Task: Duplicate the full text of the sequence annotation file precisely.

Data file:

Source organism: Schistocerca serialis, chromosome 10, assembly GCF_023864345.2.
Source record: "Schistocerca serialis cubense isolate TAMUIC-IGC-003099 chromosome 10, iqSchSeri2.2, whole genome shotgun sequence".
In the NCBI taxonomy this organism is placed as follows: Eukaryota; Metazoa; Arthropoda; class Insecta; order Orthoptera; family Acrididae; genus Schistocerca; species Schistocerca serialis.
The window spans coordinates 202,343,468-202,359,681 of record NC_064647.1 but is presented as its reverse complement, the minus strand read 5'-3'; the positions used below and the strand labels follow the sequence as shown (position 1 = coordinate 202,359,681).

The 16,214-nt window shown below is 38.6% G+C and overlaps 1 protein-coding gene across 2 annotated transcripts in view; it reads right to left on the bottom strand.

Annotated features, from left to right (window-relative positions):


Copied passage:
Source organism: Schistocerca serialis, chromosome 10, assembly GCF_023864345.2.
Source record: "Schistocerca serialis cubense isolate TAMUIC-IGC-003099 chromosome 10, iqSchSeri2.2, whole genome shotgun sequence".
In the NCBI taxonomy this organism is placed as follows: Eukaryota; Metazoa; Arthropoda; class Insecta; order Orthoptera; family Acrididae; genus Schistocerca; species Schistocerca serialis.
The window spans coordinates 202,343,468-202,359,681 of record NC_064647.1 but is presented as its reverse complement, the minus strand read 5'-3'; the positions used below and the strand labels follow the sequence as shown (position 1 = coordinate 202,359,681).

The 16,214-nt window shown below is 38.6% G+C and overlaps 1 protein-coding gene across 2 annotated transcripts in view; it reads right to left on the bottom strand.

Annotated features, from left to right (window-relative positions):